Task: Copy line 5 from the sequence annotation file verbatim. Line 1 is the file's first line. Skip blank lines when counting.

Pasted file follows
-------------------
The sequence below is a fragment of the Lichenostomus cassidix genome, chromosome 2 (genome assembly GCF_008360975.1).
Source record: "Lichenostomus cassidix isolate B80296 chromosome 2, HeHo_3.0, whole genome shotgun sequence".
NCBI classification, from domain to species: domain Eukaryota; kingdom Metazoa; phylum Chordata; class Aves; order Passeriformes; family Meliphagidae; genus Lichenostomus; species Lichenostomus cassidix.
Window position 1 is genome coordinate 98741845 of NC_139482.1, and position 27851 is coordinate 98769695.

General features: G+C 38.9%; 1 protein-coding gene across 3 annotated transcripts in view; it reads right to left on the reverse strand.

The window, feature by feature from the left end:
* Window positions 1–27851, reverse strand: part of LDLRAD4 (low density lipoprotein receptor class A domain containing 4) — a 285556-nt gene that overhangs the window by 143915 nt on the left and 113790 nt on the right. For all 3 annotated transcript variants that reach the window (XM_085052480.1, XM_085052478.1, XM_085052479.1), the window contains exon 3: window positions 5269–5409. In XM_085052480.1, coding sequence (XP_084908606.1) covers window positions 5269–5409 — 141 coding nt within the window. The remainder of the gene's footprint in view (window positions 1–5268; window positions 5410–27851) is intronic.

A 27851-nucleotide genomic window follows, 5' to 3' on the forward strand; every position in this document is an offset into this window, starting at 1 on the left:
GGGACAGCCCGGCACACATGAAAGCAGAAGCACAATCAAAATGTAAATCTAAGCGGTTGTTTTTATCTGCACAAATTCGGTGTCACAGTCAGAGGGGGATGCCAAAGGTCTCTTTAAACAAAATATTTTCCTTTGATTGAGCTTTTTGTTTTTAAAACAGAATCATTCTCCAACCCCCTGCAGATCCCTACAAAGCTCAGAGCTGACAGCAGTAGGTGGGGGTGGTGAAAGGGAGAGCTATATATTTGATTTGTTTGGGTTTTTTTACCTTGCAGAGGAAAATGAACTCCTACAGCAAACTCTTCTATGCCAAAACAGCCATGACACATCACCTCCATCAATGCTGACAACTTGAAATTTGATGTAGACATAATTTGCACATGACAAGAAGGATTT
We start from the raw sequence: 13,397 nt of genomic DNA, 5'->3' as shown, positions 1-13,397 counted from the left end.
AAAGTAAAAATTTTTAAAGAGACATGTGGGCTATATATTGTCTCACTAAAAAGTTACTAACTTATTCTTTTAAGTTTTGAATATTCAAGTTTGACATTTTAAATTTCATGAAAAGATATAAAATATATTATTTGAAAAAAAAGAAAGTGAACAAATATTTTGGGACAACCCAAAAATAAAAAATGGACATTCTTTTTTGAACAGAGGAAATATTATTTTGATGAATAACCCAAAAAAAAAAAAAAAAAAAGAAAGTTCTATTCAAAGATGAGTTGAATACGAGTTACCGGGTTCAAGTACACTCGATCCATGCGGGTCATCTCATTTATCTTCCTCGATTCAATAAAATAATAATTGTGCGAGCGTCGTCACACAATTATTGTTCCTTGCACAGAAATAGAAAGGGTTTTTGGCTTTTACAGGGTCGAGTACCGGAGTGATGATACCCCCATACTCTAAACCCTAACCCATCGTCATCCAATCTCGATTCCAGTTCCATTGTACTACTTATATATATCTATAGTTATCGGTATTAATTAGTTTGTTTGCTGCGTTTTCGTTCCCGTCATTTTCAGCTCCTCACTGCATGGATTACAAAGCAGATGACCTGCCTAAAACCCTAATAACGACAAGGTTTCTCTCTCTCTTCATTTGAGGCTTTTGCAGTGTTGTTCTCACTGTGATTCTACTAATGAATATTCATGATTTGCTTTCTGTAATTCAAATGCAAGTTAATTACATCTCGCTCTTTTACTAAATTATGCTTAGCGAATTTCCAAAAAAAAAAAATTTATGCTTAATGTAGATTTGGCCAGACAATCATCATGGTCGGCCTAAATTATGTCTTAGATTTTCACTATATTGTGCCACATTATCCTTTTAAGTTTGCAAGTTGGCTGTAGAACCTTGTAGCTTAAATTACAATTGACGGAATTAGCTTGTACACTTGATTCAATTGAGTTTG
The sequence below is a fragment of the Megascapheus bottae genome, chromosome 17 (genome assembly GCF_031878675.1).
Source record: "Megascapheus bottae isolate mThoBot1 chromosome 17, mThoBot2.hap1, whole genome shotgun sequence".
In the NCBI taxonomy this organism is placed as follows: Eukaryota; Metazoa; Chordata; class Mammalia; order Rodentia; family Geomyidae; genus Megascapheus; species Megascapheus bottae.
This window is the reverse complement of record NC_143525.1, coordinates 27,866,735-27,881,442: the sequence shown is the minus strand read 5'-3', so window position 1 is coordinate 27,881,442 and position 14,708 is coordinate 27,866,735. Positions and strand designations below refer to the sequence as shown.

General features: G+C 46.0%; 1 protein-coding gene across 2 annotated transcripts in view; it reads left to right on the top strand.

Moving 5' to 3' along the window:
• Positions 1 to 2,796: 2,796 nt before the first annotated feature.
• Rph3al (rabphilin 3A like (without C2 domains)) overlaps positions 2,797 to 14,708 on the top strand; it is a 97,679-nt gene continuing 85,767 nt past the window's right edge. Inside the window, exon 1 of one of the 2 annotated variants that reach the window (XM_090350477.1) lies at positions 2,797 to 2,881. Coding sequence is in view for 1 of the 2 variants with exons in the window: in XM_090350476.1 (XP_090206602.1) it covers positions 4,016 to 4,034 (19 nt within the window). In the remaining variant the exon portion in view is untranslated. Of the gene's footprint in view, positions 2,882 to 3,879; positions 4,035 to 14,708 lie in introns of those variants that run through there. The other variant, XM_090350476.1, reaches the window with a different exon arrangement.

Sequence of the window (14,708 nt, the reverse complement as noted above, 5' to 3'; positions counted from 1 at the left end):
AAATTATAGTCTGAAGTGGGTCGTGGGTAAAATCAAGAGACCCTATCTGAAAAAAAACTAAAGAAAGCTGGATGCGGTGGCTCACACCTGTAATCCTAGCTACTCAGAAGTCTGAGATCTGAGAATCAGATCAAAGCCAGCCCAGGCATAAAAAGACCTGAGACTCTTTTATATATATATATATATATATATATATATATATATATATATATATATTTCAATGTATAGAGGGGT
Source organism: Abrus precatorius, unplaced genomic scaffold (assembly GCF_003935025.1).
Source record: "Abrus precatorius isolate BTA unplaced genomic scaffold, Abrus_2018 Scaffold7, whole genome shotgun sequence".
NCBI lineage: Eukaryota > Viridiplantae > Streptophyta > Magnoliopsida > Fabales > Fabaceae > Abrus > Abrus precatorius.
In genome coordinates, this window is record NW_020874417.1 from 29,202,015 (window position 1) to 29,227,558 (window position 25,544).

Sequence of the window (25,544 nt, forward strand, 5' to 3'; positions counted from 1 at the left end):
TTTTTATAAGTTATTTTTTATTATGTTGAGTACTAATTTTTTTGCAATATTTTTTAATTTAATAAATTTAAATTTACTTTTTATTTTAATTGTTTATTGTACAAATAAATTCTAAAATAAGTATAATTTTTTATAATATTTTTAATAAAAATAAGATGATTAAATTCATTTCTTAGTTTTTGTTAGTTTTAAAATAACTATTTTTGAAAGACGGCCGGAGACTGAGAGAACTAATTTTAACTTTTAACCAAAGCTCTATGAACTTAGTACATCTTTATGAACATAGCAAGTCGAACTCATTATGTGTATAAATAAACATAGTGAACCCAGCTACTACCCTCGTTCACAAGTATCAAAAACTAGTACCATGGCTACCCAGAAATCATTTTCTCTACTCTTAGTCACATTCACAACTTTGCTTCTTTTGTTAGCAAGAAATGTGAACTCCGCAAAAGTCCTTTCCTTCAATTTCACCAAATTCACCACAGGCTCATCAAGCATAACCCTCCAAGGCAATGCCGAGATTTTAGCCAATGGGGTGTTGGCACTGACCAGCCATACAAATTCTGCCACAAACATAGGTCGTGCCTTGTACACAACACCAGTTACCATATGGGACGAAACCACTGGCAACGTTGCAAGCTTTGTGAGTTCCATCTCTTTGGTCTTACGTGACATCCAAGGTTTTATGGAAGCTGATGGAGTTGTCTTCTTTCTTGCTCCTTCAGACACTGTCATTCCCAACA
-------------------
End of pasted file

General features: G+C 38.9%; 1 protein-coding gene across 3 annotated transcripts in view; it reads right to left on the reverse strand.